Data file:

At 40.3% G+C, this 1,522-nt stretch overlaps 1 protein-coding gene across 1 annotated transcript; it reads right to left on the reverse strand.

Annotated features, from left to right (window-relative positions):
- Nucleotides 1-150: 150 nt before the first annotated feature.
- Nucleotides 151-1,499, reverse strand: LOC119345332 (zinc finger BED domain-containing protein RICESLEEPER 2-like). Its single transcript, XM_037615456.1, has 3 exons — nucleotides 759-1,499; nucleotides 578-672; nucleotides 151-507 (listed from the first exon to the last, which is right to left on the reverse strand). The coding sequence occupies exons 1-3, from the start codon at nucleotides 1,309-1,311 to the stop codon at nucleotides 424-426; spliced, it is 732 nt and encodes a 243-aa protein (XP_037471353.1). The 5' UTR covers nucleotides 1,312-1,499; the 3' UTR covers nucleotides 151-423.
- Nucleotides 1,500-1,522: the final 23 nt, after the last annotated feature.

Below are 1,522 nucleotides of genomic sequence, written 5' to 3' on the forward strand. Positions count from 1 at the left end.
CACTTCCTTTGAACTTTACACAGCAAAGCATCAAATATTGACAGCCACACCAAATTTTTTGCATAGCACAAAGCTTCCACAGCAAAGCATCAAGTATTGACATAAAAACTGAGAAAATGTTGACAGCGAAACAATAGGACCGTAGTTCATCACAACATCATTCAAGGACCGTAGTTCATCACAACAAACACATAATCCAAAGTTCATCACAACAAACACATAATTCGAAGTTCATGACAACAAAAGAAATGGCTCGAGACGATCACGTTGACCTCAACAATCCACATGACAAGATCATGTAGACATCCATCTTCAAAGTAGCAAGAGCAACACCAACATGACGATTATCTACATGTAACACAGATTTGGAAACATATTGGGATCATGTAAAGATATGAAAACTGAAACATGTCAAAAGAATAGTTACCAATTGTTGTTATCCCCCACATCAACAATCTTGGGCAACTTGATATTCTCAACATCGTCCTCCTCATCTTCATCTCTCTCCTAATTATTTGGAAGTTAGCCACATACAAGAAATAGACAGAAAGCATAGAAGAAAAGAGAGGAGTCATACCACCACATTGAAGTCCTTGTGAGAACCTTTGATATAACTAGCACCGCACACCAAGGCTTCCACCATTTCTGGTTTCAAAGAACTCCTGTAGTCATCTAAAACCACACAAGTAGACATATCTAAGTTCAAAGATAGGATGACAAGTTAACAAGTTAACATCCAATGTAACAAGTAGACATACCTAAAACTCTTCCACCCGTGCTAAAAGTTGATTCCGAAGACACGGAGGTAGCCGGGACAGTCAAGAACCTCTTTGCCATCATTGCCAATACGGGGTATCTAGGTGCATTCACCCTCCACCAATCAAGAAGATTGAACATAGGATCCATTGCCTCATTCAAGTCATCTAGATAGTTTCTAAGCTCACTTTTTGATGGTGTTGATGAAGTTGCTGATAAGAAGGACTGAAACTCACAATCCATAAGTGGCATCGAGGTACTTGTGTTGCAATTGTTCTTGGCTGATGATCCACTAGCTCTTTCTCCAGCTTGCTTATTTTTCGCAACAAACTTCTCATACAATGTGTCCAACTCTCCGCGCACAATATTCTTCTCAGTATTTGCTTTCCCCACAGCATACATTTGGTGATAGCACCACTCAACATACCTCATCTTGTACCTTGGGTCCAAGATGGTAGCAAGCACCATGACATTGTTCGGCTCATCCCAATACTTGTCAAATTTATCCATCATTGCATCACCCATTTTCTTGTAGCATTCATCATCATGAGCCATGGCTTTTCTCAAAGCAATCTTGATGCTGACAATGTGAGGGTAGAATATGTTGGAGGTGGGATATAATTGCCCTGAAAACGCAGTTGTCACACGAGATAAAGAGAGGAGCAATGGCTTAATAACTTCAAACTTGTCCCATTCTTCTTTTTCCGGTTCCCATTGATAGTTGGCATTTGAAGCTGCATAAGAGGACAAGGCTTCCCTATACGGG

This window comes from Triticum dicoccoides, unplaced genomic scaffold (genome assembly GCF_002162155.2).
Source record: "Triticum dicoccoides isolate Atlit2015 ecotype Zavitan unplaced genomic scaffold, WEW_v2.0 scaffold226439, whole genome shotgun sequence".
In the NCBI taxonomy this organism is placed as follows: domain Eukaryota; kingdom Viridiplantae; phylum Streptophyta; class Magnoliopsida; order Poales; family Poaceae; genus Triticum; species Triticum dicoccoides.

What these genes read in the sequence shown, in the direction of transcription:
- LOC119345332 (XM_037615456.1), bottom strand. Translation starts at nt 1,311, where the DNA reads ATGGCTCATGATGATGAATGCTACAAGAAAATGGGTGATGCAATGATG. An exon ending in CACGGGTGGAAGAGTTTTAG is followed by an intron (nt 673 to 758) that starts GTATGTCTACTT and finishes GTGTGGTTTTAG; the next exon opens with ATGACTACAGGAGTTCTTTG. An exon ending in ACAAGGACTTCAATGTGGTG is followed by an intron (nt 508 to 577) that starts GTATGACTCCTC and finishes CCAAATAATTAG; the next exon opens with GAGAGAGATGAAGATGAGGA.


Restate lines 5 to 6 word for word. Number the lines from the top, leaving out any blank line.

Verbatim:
- Nucleotides 1,500-1,522: the final 23 nt, after the last annotated feature.

Below are 1,522 nucleotides of genomic sequence, written 5' to 3' on the forward strand. Positions count from 1 at the left end.